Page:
History of sake

A brief history of sake

The origin of sake is unclear. The earliest mention of alcohol use in Japan is recorded in the Wei Book of Records of the Three Kingdoms. This Chinese text from the 3rd century speaks of Japanese drinking and dancing. Alcoholic beverages (酒, sake) are mentioned several times in Kojiki, the first written history of Japan, compiled in 712. Charles Bamforth states in his book (Food, fermentation and micro-organisms, 2005) the probable origin of sake (which is made from rice, water, and koji mold (, Aspergillus oryzae) to the Nara period (710–794). In the Heian period, sake was used for religious ceremonies, court festivities, and games related to alcohol consumption. For long time there was a monopoly on sake brewing by government, but in temples and shrines monks began to cook it in the 10th century, and they became the main centers of production for the next 500 years. The Chronicle of Tamon-in, which was written from 1478 to 1618 by monks in the Tamon-in temple, has many details about brewing sake. It shows that pasteurization and the process of adding ingredients to the main fermentation mash in three stages were established practices at the time.

In the 18th century, Engelbert Kaempfer and Isaac Titsingh published papers that called sake a popular alcoholic beverage in Japan; and Titsingh was the first to try to explain and describe the process of brewing sake. At the beginning of the 19th century, the work of both authors was widespread throughout Europe.

During the Meiji Reform period, laws were written that allowed anyone with the money and knowledge to build and operate their own sake brewery. In one year, since the law came into force, about 30,000 sake breweries have been established across the country. As time went on, the government imposed rising taxes on producers and the number of sake breweries began to decline. Most of the breweries who survived this period were founded by wealthy landowners. Landowners who grew rice and had a surplus at the end of the harvest, instead of abandoning the surplus, sent it to their breweries.

Sake in 20th century

Sake cooking technology advanced during the 20th century. The government opened the sake-brewing research Institute in 1904, and in 1907 the first government-sponsored competitive tasting took place. Yeast strains specially selected for their sake-brewing properties were isolated and steel tanks with an enamell coating inside appeared. The government began promoting the use of these tanks as easy to clean, long-lasting, and hygienic because it considered wooden barrels unhygienic due to potential bacteria living in the wood. Although all these reasons for using stainless steel tanks are unquestionable, another reason why the government also wanted them was more money collected on sake taxes. The reason is simple, the use of wooden barrels means that part of the volume is lost by evaporation (approximately 3%), which could otherwise be taxed. This was the end of the time when wooden barrels were used in brewing.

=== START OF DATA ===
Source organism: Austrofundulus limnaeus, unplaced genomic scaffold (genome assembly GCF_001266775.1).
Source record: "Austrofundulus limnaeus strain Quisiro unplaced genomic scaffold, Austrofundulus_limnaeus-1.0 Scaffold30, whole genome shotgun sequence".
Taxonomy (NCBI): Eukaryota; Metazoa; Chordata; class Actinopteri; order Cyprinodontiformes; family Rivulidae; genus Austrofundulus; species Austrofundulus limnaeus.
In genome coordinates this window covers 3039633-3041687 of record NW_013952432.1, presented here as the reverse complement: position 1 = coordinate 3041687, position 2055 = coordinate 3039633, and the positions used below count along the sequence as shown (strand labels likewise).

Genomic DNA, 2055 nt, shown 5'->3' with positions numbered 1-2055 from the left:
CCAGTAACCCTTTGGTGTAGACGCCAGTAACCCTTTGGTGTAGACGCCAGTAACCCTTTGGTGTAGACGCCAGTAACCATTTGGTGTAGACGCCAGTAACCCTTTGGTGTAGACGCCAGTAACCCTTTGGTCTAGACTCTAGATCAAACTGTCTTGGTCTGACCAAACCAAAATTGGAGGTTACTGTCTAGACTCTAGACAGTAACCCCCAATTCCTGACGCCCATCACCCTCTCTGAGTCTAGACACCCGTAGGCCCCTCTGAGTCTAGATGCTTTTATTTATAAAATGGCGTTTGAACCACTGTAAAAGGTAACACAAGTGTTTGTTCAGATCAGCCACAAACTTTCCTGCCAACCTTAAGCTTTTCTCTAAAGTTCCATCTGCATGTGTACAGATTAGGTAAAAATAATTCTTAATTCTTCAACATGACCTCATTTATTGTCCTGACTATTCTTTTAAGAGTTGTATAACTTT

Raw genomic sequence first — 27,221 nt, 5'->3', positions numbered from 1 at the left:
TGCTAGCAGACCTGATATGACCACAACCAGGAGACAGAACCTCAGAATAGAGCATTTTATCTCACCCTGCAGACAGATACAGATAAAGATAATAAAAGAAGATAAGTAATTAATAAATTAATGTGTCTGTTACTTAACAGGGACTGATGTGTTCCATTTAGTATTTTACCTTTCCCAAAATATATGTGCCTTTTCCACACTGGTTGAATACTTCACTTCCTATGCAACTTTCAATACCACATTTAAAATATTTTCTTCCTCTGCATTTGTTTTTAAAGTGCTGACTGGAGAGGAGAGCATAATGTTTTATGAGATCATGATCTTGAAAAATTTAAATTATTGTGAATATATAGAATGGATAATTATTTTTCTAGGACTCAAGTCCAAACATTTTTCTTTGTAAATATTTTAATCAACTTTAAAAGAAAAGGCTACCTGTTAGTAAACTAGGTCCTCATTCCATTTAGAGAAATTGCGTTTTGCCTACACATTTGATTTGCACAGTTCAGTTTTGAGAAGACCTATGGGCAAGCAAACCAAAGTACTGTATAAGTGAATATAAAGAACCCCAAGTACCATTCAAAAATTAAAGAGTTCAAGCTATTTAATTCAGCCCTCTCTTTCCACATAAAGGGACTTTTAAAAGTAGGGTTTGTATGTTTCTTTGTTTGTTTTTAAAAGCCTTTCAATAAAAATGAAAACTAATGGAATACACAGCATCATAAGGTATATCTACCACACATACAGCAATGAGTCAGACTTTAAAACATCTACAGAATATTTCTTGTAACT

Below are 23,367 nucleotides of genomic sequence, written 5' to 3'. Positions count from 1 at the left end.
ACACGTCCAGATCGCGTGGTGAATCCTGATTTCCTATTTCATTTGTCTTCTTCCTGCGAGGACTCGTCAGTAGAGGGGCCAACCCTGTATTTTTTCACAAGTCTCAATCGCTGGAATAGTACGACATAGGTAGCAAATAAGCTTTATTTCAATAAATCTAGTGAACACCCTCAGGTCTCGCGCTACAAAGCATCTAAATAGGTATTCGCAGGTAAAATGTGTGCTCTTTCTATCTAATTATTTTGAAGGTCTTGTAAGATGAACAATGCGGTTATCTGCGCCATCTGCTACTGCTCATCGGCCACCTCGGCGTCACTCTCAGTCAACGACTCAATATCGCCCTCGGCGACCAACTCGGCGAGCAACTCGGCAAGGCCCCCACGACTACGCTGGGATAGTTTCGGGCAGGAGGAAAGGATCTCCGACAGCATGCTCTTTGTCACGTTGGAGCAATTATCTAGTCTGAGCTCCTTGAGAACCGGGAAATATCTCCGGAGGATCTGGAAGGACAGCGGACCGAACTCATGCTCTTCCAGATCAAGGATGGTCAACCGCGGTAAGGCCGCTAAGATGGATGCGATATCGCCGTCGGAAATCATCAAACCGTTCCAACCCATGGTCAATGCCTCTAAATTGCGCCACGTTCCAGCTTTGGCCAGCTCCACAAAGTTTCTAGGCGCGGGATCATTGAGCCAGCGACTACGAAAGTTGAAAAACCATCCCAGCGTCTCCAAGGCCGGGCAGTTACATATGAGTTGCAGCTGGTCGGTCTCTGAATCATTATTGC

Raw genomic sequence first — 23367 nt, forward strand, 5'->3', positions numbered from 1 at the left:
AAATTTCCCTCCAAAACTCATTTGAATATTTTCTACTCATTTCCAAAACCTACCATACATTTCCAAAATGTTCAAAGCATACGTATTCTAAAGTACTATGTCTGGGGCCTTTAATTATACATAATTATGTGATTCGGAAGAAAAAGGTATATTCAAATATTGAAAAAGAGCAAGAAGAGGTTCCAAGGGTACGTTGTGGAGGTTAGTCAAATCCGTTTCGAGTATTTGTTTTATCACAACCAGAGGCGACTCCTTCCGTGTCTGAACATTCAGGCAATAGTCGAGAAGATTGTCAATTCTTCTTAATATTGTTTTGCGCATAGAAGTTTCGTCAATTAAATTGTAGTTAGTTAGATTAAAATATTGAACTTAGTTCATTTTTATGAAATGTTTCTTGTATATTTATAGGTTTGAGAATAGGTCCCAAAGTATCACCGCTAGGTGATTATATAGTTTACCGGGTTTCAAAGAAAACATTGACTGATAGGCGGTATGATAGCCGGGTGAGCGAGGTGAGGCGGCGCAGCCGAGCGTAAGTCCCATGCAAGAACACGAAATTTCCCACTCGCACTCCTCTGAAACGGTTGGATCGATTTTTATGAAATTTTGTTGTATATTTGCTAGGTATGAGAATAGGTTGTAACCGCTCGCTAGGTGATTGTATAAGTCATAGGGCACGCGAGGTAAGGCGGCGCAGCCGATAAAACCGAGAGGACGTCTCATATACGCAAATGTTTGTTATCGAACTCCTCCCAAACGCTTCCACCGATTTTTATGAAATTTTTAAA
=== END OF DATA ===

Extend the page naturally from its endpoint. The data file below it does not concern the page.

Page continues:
During the Russo-Japanese War of 1904–1905, the government banned home-brewing of sake. Given that home-brewed sake was tax-free, the logic was that banning home-brewed sake would increase sales and increase additional tax revenue. This was the end of home-brewing and the law remains in place to this day.

When World War II brought a shortage of rice, the sake industry was significantly weakened as the government discouraged the use of rice for brewing. As early as the end of the 17th century, it was discovered that it was possible to add a small amount of alcohol to extract aromas and flavors from rice solids before pressing. During the war, pure alcohol and glucose were added to a small amount of rice mash, increasing yields up to four times. About 60% of the sake produced today is made using this technique and is referred to as “table sake”. This technique is currently used in the production of fortified sake, which is one of the premium sake.

After the war, sake breweries slowly begun to recover and the quality of sake gradually improved. In 1960, rice production finally overcame the need and it was possible to start producing Junmai-type sake – classic sake – without restriction. Unfortunately for the sake, new players appeared on the scene – beer, wine and spirits. They became more and more popular with the younger generation, until it happened that in the 1960s, beer consumption in Japan surpassed sake for the first time. Sake consumption continued to decline, despite the fact that the quality of sake was constantly improving.

Sake in present day

Today, sake has become a global beverage with several sake breweries in China, Southeast Asia, South America, North America, Europe and Australia. Some sake breweries also turn to older production methods.

Despite the increase in sake consumption in the rest of the world, production in Japan has been declining since the mid-1970s. The number of sake breweries is also declining. While in fiscal 1975 there were 3,229 sakevars across the country, in 2007 their number fell to 1,845.

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